We called it Operation Refresh.
After 13 years (10 for Tower II), The Landmark at Kierland needed some work. Cosmetic, not structural. Paint inside and out. Carpet, flooring and some lighting in the common areas — corridors, elevator lobbies, conference room, veranda, main entry and front desk areas.
Lots of work. Lots of choices. Some inconvenience at times for residents dealing with all the commotion.
Which is why we scheduled the project during the summer and fall months when many of our owners were elsewhere escaping the heat.
If you’ve never been part of a luxury condo community, you might wonder how this kind of major project is handled — how decorating choices are made and how it’s all managed and paid for.
The “paid for” part can be handled in a couple of different ways, either out of the Reserve Fund accumulated and maintained over time through a portion of monthly Homeowners Association dues for exactly this kind of investment…
or through a (hated) “special assessment.” It’s safe to say most condominium boards of directors declare a special assessment only under the most extreme circumstances. Owners expect their boards to plan ahead and to maintain a reserve adequate for all anticipated necessary expenses. Special assessments are almost always unpleasant surprises.
With two former CFOs on The Landmark board and a series of previous board members with significant corporate finance experience, our Reserve was adequately funded for a major facelift. In fact, we managed to do more than we had originally planned while staying pretty much within budget (which means we went a little bit over).
Managing the project was a team effort.
Our Community Manager and Building Engineer know construction, which gave us a leg up. Still, we hired a General Contractor to work with the various suppliers and tradesmen. The team devised a work plan and schedule designed to minimize inconvenience to residents.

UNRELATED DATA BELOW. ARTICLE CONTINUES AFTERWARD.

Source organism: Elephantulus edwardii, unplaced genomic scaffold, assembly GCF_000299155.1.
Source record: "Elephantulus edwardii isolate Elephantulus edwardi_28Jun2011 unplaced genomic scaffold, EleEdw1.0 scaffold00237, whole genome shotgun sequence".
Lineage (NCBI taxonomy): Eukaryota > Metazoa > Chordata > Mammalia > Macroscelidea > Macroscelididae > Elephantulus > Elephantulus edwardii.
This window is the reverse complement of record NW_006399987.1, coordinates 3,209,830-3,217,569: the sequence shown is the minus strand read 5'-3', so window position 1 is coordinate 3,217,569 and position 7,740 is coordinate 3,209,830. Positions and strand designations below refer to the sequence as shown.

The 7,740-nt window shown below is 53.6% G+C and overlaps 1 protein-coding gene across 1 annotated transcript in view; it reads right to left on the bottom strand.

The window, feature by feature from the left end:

Sounds easy, right? It sounds easier than it was.
As General (later President) Dwight D. Eisenhower supposedly said,
“Planning is everything. Plans are nothing.”
There were plenty of bumps in the road, and the process stretched beyond the original schedule.
We weren’t surprised. While there are much larger condo communities in Scottsdale, The Landmark, with 98 units and two towers, is no cakewalk when addressing as many changes as we were.
But we got the job done — 98% at least. (There’s still an active punch list to address.)
From start to finish, the project took about a year.
Which leaves the question of how the decorating decisions were made.
Yes, we have a “Decor Committee,” established to apply our “Continuous Improvement” mission to how the place looks. But we all knew a project of this size would need the advice of a professional decorator.
So we interviewed decorators and selected one.
She developed rounds of color schemes for our review.
The board temporarily combined the Decor Committee and the Finance Committee to create an informal “Vision Committee,” and invited all interested residents to attend open meetings to review color palettes and plans.
Naturally, there were lots of opinions, all reflecting a genuine commitment to the special “quality of place” we value here.
We submitted final choices to the entire community, to determine the overall preference.
Then ran it all past the Kierland Master Association, for their necessary approval.
Finally, the board decided and the work began.
It’s next to impossible to satisfy all 98 owners on every aspect of a project like this, and we’re still tinkering with some paint colors in a few spots.
But for the most part, “Project Refresh” has been widely praised by residents as a significant and appreciated upgrade.
So, in honor of our accomplishment…
We declared our Annual Owners’ Party in February to be a celebration of Operation Refresh.
We celebrated. We got refreshed.